Rarely do we hear beyond India and Japan in Asia-Pacific health tech. But here comes Thailand with the Saensuk Smart City developed with prestigious partners Dell and Intel Microelectronic (Thailand)
Saensuk is a Thai municipality with 46,000 registered local residents, 15 percent of whom are 65+, as well as a touristic area around the Bangsaen beach. The Smart City is a three-year public-private partnership with the first aim of supporting older people in their homes through IoT-powered applications including health monitoring (RPM) of vital signs, fall detection, emergency notifications, environmental monitoring and safety tracking.The targeted number for the pilot is between 30 and 150 homes in the initial phase. Residents, for instance, are given a smartwatch that alerts for falls and also conveys information at entry into the program. Intel-based systems from Dell aggregate and analyze the large amounts of health data generated daily.
Visiting nurses, fairly common in Thailand, (more…)
Tunstall Healthcare has been, quite untypically (for years) and aseasonally, burning up the newswires with press. The first we’ll mention is from Tunstall Americas announcing the availability of smoke detection sensors as part of their their newly introduced Vi+ and the CEL mobile PERS. The units when triggered by heat or smoke sound an audible alarm and generate an alert over to the 24/7 monitoring service. Like last week’s announcement of ambient temperature sensing, there’s nothing revolutionary here but these add-on features are extremely helpful to older people who use these systems. It also is a bit of sales upsell for their growing network of local home monitoring monitoring dealers/services [TTA 3 Aug]. Tunstall release.
We’ve also noted a new surge of activity in Australia (the Staying Strong telehealth pilot) with vital signs monitoring using the myclinic telehealth hub in the homes of older Aboriginal and Torres Strait Islander peoples. In the UK there is the PegasusLife new Malt Yard assisted living development for care alarms, Wakefield District housing and providing extra care services at Hare Hill-Rochdale Boroughwide Housing (RBH). Roundup here on their press page. For their LTC work at Tameside Hospital NHS Foundation Trust Community Services, Tameside and Glossop Clinical Commissioning Group (CCG) and Tameside Metropolitan Council (TMBC), Tunstall UK won the HealthInvestor Technology Provider of the Year Award. Tunstall telehealth solutions reduced hospital admissions by 38 percent or £2.7m where mymedic was used. Release
The Veterans Health Administration (VHA) is formally reaching out to the private sector to explore switching from its current, pioneering EHR system, VistA (also referred to as CPRS, Computerized Patient Record System) to a commercial system. Their ‘feeler’ is an August 5 and 8 notice in FedBizOpps.gov titled 99–TAC-16-37877 * RFI – VHA supporting COTS EHR REQUEST FOR INFORMATION (RFI), Solicitation Number: VA11816N1486. This requests information on business support for transitioning to a commercial-off-the-shelf system (COTS–don’t governments love acronyms?–Ed.) and closes 26 August, which is not a lot of time even for an RFI.
VHA has been under extreme pressure from Congress to modernize its EHR, lately in July hearings before the Senate Appropriations Committee. EHR replacement is also in line with the Congressionally-mandated, now concluded Commission on Care’s recently published recommendations on a total, top-down reorganization of VHA, including a sweeping reorg of their HIT management. The VHA strategy appears to be that while they are walking down the road to replace VistA and have already spent to assess where they are with KLAS and other EHR consultancies (spending $160,000+ on surveys), they are essentially ‘kicking the can down the road’ to the next administration (POLITICO’s Morning eHealth, 14 July).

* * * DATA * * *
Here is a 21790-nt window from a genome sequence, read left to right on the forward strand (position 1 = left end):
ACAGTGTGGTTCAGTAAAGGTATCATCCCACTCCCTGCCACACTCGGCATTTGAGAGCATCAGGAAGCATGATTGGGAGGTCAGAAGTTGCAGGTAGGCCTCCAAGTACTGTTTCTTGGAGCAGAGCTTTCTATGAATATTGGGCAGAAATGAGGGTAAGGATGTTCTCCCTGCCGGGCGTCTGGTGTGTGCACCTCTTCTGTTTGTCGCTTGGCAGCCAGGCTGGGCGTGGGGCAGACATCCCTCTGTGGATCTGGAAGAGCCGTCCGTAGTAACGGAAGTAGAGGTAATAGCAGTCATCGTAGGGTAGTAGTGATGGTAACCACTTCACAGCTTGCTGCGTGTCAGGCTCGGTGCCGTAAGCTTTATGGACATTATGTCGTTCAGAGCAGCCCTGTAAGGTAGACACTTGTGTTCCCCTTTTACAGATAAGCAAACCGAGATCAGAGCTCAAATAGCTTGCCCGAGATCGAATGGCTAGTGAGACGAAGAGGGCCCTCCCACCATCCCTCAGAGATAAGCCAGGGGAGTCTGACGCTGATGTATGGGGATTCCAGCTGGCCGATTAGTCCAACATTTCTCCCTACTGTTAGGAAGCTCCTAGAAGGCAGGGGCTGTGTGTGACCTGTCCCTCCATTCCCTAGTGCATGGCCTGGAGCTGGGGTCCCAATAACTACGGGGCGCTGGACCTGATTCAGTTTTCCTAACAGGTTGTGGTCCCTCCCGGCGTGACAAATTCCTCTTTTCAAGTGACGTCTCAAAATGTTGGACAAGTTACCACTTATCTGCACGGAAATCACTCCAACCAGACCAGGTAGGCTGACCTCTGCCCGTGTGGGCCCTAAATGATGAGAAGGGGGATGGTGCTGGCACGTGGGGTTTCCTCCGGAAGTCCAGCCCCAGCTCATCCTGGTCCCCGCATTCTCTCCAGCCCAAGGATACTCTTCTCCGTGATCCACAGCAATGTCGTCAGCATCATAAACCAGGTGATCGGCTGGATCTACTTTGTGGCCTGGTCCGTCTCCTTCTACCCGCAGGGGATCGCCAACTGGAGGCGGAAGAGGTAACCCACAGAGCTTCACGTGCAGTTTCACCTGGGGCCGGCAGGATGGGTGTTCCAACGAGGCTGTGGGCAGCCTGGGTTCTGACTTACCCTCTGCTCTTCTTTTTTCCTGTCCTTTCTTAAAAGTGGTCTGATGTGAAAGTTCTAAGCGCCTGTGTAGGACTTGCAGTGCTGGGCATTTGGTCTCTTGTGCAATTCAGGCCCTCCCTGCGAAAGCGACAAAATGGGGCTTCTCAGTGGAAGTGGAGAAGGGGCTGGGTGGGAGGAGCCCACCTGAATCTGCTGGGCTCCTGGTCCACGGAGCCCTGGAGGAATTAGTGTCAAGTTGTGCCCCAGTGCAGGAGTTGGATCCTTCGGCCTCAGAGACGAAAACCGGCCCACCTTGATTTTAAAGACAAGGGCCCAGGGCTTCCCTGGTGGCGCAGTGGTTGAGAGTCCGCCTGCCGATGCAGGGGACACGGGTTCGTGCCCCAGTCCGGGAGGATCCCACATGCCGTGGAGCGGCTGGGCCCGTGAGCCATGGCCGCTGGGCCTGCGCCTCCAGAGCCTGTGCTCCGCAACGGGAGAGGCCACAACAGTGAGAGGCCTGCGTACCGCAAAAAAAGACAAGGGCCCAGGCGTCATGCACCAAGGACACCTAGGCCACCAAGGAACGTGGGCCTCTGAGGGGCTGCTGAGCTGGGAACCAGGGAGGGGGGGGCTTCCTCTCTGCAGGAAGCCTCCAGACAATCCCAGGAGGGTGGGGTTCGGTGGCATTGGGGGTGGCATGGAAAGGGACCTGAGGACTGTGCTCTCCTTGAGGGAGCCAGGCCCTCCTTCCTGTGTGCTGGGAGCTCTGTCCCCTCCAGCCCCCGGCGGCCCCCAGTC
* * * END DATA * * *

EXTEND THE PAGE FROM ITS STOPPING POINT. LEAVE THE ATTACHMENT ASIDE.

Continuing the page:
Current state is to continue to upgrade VistA through late 2018, though the closely related Department of Defense’s Military Health System is in the long process of cutting its homegrown AHLTA over to Cerner-Leidos as MHS Genesis, awarded last August, with a first trial in the Pacific Northwest later this year (HealthcareITNews, Ed. emphasis). Of course, it will take the VHA years to roll it out; there are close to 9 million veterans enrolled in the closed system that is the VHA. FCW, Morning eHealth 10 August
Love EHRs or hate them, the sheer size of the VHA and its growing concession that VistA won’t do in caring for American veterans makes it clear that the future of EHRs is in private systems from major developers–a field which is winnowing out to The Few (take that, GE). (more…)
[grow_thumb image=”https://telecareaware.com/wp-content/uploads/2015/02/Hackermania.jpg” thumb_width=”150″ /]Cybersecurity is the word, not the bird, from South Korea (see here) to the US. The week opened with an unusual healthcare plan supplier breach: 3.3 million payer records held by a card issuer, Newkirk Products of Albany, NY. The company issues ID cards for several Blue Cross and Blue Shield plans and provides management services to other commercial payers. Ironically, it was discovered five days after their $410 million acquisition by Broadridge Financial Solutions of Lake Success, Long Island. On July 6, Newkirk discovered ‘unauthorized access’ to a server with records containing the member’s name, mailing address, type of plan, member and group ID number, names of dependents enrolled in the plan, primary care provider, and in some cases, date of birth, premium invoice information and Medicaid ID number. “No health plans’ systems were accessed or affected in any way” according to the release. MedCityNews, Newkirk release on notice